The National Highway Traffic Safety Administration (NHTSA) launched an investigation into the Volt on November 25 after vehicles crash-tested earlier in the year caught fire in the days and weeks after their tests.
Earlier this month, Chevrolet parent company General Motors announced a “customer satisfaction program” for the Volt, in which dealers would perform a number of upgrades to enhance its post-crash safety.
The NHTSA announced the closure of its investigation on Friday, concluding that “no discernible defect trend exists and that the vehicle modifications recently developed by General Motors reduce the potential for battery intrusion resulting from side impacts”.
Based on the available data, the NHTSA does not believe the Chevrolet Volt or any other electric vehicle pose a greater risk of fire than petrol-powered vehicles.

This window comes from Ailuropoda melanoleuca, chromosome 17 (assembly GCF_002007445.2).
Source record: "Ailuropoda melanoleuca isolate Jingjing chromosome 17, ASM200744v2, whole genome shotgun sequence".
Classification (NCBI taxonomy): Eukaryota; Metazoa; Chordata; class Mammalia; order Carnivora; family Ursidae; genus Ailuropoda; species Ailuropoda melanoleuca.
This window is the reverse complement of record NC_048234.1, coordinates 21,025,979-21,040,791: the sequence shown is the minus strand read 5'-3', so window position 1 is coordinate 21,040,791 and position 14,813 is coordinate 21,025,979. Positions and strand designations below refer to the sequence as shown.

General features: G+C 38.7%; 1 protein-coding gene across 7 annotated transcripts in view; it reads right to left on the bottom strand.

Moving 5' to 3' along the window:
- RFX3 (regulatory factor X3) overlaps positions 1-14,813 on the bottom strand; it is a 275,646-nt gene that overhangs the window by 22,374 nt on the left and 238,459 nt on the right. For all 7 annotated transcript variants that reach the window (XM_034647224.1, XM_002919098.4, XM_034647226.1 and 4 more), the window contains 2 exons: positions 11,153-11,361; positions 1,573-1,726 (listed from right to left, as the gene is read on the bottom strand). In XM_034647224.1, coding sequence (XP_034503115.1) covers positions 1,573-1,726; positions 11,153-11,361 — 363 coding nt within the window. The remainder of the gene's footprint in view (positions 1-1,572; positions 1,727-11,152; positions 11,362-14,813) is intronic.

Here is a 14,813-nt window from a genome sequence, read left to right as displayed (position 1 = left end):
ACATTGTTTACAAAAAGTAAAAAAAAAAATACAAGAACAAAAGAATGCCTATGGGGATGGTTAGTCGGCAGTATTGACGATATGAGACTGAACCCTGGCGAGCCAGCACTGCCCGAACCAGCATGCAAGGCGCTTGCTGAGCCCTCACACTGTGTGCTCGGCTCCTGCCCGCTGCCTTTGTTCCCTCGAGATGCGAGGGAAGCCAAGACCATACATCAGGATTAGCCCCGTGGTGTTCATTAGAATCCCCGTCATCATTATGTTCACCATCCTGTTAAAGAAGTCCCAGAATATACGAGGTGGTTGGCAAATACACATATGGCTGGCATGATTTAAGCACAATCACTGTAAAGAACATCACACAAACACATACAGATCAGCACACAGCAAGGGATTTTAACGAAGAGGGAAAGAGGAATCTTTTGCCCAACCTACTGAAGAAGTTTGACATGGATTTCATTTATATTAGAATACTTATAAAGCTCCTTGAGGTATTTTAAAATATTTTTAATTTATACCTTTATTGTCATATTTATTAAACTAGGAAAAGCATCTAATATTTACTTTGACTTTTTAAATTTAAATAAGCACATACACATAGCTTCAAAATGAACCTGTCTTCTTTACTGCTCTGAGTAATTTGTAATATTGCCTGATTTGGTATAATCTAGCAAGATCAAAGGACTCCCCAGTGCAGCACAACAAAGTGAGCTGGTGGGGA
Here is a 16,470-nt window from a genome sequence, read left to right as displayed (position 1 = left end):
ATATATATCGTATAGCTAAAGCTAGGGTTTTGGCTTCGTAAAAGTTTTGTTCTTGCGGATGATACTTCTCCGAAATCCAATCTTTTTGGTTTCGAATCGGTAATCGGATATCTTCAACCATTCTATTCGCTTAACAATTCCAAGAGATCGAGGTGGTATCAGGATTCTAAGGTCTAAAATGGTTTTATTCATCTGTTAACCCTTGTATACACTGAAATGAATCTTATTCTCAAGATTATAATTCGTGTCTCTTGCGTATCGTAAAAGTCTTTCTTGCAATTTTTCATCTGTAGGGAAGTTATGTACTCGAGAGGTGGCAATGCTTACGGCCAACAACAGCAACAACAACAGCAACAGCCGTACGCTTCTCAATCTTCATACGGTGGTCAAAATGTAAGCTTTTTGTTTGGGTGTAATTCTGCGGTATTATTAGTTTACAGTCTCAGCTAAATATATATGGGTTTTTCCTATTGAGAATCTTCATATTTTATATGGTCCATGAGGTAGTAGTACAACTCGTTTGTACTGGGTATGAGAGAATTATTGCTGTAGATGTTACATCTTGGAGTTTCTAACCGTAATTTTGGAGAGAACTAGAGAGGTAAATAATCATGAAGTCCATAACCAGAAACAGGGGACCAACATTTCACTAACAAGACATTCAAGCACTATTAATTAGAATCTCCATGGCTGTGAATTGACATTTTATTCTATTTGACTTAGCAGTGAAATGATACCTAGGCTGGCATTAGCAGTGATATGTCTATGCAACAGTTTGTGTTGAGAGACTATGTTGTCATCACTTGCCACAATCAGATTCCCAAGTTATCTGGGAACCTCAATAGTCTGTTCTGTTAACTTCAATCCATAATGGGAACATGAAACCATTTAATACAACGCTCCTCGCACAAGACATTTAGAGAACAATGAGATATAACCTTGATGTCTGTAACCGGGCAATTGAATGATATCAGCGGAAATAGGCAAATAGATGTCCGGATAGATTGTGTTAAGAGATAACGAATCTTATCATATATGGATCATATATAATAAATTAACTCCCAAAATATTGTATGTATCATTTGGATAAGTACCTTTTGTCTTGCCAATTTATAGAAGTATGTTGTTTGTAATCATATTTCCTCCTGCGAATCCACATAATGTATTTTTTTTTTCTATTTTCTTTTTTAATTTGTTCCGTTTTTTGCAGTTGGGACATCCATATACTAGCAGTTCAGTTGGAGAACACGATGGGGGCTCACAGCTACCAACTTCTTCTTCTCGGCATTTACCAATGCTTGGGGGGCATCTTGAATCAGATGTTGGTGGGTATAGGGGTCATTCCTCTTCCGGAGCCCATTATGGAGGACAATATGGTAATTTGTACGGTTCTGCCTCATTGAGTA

“Generally all vehicles have some risk of fire in the event of a serious crash,” the NHTSA said in a statement. “However, electric vehicles have specific attributes that should be made clear to consumers, the emergency response community, and tow truck operators and storage facilities.”
In collaboration with the US National Fire Protection Association and the Department of Energy, the NHTSA has developed guidelines to help educate emergency response workers, vehicle owners and others about the appropriate safety measures for dealing with electric vehicles that have been involved in a serious crash.
The NHTSA says it has not been notified of any real-world crashes linked to battery-related fires involving the Chevrolet Volt or any other electric vehicle.
GM says the voluntary safety upgrades to the Volt “make a safe vehicle even safer”, and insists its overriding commitment is to provide customers with the best ownership experience and peace of mind in the industry.
The rebadged, localised Holden Volt will go on sale in Australia towards the end of this year